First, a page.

You need to understand what you (and she) can and cannot do. To do that, you need to grasp the concept of custodial parent, for tax purposes. She did NOT (most likely) accidentally claim him for EIC. Even if she did, it is not optional, who claims EIC. That is, you cannot remove it from your return to allow her to claim it.
For tax purposes, there is no such thing as joint custody, regardless of what your legal agreement says. The requirement, to be custodial parent, is that the child live with you MORE than 50% of the time. One of you has to be the custodial parent and the other the non-custodial parent. The IRS goes by physical custody, not legal custody.
If she is the parent where the child physically lived for more then 1/2 the year then she is the custodial parent for tax purposes so she is correct. ONLY the custodial parent when the child lived can claim the EIC and dependent care credit. The other (non-custodial parent) can ONLY claim the child's exemption (dependent) and child tax credit.
You would enter the child this way to claim the dependent and tax credit but not the EIC or dependent care credits.
You should have a signed 8332 form (custody agreement) from the custodial parent that you must attach to a mailed tax return or mail it separately with Form 8453, (U.S. Individual Income Tax Transmittal for an IRS e-file Return) if e-filing. See Form 8453 and its instructions for more details.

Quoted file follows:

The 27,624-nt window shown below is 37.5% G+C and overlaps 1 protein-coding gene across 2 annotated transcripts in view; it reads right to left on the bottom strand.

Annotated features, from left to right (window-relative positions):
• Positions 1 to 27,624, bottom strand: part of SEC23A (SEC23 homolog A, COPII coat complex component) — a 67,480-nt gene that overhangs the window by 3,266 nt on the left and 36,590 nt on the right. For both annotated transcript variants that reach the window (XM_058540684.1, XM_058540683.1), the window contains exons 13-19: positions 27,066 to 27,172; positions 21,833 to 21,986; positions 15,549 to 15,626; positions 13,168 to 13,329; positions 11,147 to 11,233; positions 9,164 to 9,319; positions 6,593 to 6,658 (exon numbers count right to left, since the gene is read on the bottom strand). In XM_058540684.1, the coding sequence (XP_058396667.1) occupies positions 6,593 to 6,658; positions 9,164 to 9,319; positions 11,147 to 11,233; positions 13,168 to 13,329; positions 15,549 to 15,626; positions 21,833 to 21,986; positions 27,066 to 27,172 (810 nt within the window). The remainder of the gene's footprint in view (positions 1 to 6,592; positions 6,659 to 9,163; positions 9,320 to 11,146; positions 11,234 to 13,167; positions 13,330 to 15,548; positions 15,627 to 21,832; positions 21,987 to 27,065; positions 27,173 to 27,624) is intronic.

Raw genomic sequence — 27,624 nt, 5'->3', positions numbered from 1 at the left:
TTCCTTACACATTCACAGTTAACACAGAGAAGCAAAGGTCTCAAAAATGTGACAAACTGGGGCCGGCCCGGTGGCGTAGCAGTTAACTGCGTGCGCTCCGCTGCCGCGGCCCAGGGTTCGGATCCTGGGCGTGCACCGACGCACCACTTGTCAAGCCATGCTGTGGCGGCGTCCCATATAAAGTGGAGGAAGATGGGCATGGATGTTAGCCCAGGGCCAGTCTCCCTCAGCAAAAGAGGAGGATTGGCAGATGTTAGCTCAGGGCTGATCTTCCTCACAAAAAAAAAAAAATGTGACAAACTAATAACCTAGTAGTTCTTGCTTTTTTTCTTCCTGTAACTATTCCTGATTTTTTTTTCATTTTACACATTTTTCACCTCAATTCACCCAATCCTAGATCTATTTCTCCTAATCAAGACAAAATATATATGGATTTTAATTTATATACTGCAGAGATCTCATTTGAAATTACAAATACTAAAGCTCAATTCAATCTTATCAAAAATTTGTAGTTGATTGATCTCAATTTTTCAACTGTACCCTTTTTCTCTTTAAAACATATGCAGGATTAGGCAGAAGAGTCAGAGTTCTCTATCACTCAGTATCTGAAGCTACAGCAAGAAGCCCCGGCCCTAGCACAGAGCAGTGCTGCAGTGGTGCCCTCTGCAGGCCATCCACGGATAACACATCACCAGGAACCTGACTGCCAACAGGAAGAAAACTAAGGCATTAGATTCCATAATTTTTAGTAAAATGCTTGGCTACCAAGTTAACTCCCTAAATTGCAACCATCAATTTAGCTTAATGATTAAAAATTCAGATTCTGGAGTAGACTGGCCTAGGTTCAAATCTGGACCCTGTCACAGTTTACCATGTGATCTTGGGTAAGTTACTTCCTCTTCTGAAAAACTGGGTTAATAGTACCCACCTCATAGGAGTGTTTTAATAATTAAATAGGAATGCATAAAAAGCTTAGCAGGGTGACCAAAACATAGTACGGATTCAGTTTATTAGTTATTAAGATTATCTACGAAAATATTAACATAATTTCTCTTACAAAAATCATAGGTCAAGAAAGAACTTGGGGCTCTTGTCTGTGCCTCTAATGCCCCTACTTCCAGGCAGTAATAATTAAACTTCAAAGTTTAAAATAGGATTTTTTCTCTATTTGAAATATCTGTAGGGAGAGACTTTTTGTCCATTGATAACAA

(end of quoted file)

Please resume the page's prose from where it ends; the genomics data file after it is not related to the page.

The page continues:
This must be done within 3 days of your e-filed return being accepted by the IRS.
If you are the non-custodial parent where the child did not physically live for more than half the year (183 nights) then:
When you enter the dependent, you say that he is "Your child" (not you and new spouse if remarried),
He/she lived with you 0-5 months (less then 6 months),
“no” the child did not pay more than half of his/her own support,
"yes", you have a custody agreement, and
"yes” I am claiming this year.
That will give you the child's exemption, and child tax credit.
The EIC, and Child Care Credits can only be claimed by the parent where the child actually lived.
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